DefinitionA glossary of terms in the state’s education regulations now includes the following definition:
An intervener is a specially trained person who works consistently one-to-one with a student who is deafblind. The intervener facilitates access to the environmental information that is usually gained through vision and hearing but which is incomplete to the child who is deafblind. The intervener helps the student gather information, learn concepts and skills, and develop communication and language.
Language Recognizing Interveners
Policy 2419: Regulations for the Education of Students with Exceptionalities
Chapter 9: General Supervision
B. Paraprofessionals, Assistants, and Aides
The district may employ paraprofessionals, interveners, assistants, and aides who are appropriately trained and supervised to assist in the provision of special education and related services to students with disabilities if they meet standards established by the WVDE.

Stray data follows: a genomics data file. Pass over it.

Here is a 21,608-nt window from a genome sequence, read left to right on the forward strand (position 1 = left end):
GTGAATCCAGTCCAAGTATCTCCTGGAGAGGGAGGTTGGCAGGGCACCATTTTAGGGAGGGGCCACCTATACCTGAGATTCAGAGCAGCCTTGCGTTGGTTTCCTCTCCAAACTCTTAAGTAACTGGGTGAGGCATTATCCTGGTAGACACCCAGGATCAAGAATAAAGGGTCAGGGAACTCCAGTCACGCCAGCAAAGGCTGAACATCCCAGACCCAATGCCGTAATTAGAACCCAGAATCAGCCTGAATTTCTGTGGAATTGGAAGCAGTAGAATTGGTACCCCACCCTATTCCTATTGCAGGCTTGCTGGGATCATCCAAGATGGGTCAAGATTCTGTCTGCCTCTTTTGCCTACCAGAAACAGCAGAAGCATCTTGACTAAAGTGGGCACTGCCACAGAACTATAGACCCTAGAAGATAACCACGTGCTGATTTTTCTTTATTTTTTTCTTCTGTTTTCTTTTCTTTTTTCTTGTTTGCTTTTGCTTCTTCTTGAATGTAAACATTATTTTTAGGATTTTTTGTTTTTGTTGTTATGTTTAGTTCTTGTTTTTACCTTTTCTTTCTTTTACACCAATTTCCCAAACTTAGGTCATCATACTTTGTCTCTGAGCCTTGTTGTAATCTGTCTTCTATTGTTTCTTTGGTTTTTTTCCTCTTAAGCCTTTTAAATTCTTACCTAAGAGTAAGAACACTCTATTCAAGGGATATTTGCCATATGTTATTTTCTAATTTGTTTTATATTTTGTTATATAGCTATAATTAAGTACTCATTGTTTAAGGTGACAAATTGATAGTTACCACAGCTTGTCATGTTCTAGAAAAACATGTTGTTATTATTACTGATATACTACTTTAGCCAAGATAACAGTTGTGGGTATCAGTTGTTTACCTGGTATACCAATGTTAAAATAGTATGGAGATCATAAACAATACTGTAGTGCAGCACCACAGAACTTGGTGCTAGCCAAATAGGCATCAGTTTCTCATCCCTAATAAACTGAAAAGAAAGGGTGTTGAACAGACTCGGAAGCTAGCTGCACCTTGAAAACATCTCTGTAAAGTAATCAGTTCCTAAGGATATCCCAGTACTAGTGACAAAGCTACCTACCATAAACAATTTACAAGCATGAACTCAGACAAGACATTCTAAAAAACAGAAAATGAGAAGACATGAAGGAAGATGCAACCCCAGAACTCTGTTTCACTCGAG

Instead of developing a separate classification for interveners (which would require legislative action), the role was combined with existing one-to-one support classifications shown in the following table. This was done to adhere to strong union work rules and address resistance to added regulatory burdens on schools.
|Classification||Training / Competency Requirements|
|Aide||Basic health and safety|
|Braille Support||Display of braille competency|
|Sign Support||Display of sign language competency|
|Paraprofessional||36 college credit hours from an approved university (intervener training credits can be applied toward this requirement)|
|Interpreter||Must be certified or tested and demonstrate competence|
The WV Online IEP now includes an option to combine any of these positions with “Intervener”:
- Braille Specialist/Intervener
- Sign Support Specialist/Intervener
- Sign Language Interpreter/Intervener